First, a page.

‘How Fast should a 70 Year Old Walk on a Treadmill?’
This is a great question that my Sports and Cardiovascular Rehabilitation Specialist friends tell me they are frequently asked. I think as a general rule of thumb, if your heart rate can exceed 140 beats per minute (BPM) when you’re not exercising, then it probably should be close to that value while doing exercise. While this may sound like rocket science to some people – most doctors should know these simple concepts by the time they complete their training and licensing process. The common sense part of me believes that everyone really understands this concept but since there are so many variables in life, old dogmas die hard.
There’s no doubt in my mind why we use the term “heart rate” instead of something like “Maximal Myocardial Oxygen Consumption” or “Maximal Cardiac Output”. The average person already knows what heart rate means, even if the source of that knowledge is from running a couple miles to catch a bus when you were late for class in high school. However, I would like to take this opportunity to generate some discussion about how fast you should be walking on the treadmill at various stages of your life.
Why do we use the terms “fat burning zone”, “cardio training zone”, and the much reviled “no pain no gain” concept? They are all related but differ slightly depending on who is marketing them and why they’re doing it. My hope is that as a physician and an active individual with 15 years of experience surviving my own cardio training zones, I can shed some light on the subject. Please feel free to discuss your own experiences with me and other readers of this blog.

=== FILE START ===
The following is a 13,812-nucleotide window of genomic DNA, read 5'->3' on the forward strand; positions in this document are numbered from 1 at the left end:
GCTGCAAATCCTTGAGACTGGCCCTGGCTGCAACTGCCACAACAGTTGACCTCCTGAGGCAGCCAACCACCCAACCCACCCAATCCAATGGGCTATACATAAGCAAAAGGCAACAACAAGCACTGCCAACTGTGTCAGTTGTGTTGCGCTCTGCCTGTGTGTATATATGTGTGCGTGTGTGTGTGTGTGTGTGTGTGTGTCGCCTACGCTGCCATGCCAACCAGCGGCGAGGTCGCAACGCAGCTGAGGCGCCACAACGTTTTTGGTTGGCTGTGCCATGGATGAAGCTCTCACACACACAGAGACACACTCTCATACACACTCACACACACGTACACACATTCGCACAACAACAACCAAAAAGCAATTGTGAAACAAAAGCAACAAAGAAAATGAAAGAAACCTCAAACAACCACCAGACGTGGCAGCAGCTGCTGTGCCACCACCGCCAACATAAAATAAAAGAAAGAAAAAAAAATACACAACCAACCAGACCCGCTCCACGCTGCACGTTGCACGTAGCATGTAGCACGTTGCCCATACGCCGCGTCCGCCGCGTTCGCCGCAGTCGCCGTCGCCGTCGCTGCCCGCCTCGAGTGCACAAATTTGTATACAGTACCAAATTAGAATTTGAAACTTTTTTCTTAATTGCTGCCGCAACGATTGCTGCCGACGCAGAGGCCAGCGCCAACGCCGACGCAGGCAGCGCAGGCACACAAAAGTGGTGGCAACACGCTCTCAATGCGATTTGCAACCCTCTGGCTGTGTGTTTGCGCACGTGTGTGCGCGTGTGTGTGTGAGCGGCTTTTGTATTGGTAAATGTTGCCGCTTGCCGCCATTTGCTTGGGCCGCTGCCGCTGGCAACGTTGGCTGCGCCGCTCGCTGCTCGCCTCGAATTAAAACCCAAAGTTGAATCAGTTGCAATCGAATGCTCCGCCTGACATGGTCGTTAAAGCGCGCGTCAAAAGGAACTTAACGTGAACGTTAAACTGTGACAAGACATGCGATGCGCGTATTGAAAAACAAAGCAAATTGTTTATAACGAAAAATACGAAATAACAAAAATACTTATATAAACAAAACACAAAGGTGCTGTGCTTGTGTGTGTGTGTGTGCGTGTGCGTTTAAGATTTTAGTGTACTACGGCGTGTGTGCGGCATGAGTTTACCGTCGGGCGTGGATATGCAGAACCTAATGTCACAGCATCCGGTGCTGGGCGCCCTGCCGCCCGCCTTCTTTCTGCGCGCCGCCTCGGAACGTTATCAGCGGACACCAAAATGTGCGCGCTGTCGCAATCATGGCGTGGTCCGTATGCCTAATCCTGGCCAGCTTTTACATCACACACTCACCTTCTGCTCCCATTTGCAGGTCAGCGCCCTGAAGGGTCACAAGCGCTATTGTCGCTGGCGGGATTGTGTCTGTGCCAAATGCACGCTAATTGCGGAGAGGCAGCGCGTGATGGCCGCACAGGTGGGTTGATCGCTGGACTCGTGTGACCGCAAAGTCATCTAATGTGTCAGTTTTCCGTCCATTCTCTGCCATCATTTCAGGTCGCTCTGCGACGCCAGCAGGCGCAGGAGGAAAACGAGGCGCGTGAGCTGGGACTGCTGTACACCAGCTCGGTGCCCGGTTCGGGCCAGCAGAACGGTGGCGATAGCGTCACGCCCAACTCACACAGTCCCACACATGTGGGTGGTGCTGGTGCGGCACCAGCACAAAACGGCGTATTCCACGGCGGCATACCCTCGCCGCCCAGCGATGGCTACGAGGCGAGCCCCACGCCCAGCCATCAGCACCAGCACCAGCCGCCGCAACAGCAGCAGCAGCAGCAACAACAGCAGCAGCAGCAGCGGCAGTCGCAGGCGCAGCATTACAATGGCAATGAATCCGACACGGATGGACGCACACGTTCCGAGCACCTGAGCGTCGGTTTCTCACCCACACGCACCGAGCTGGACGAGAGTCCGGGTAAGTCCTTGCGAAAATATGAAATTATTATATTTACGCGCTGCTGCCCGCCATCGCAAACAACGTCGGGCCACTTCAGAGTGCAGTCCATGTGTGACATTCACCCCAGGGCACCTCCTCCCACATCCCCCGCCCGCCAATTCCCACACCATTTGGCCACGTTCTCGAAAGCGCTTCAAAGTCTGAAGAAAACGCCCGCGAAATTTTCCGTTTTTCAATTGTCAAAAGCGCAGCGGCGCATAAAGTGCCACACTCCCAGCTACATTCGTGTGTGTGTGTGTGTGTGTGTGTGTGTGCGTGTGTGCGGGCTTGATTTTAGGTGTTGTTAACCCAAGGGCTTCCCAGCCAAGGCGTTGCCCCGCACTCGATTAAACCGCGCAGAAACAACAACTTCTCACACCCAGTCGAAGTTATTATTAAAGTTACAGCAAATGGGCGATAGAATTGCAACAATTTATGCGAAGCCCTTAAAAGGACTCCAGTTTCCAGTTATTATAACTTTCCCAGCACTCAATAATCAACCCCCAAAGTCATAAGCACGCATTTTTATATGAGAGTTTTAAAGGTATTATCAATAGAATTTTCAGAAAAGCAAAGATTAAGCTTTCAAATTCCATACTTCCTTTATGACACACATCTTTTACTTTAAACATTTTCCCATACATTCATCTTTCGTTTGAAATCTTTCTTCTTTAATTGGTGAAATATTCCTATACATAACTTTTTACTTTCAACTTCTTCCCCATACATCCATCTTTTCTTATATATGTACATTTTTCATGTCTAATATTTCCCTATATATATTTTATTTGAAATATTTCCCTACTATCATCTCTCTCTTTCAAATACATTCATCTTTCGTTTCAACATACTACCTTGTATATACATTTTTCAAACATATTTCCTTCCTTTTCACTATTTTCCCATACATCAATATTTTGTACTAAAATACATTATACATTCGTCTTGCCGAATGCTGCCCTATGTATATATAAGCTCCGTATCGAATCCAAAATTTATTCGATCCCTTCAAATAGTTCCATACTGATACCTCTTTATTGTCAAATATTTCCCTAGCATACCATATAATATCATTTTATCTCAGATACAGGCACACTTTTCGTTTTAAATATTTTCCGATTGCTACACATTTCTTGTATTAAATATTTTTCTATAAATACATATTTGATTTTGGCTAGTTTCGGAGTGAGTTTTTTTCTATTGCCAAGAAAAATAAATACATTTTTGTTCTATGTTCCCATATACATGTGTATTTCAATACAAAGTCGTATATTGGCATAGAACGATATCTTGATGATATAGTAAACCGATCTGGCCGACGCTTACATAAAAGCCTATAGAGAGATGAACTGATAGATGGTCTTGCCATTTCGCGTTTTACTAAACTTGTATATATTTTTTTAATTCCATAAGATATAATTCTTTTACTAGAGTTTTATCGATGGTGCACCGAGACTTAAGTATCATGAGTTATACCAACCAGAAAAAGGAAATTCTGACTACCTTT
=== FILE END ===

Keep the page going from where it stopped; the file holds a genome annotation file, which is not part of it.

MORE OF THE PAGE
How fast should a 70 year old walk on a treadmill?
Let’s start by finding out what’s normal for you. If you’re talking to your doctor about how fast you should be walking or jogging then the chances are that you have one or more of the following conditions: You are overweight Your cholesterol is elevated (ie >200 mg/dL) You have a family history of major cardiac events such as sudden death before 60 years of age Or most commonly, if all three above apply to you – which they probably do in 65% of Americans over 40 years of age.
The American Heart Association is the group that recommends healthy heart rates in medicine and for the general public. They say that you should aim to stay below 140 beats per minute (bpm) if you’re a 60 year old man with no known medical conditions such as high cholesterol or diabetes.
If you are a woman over 60, your target heart rate will be below 140 bpm minus 10 bpm for every year older than 60 that you are.
As a 70 year old man with high cholesterol or diabetes and a family history of heart disease, my risk factor is even higher so the American Heart Association recommends that I keep my maximal heart rate under 130 beats per minute while exercising as hard as I can on a treadmill (or by some other means).
In fact, if you want to know what YOUR own personal training zone should be then use the link in the title above and it’ll tell you what your actual maximum heart rate should be depending on your age and gender!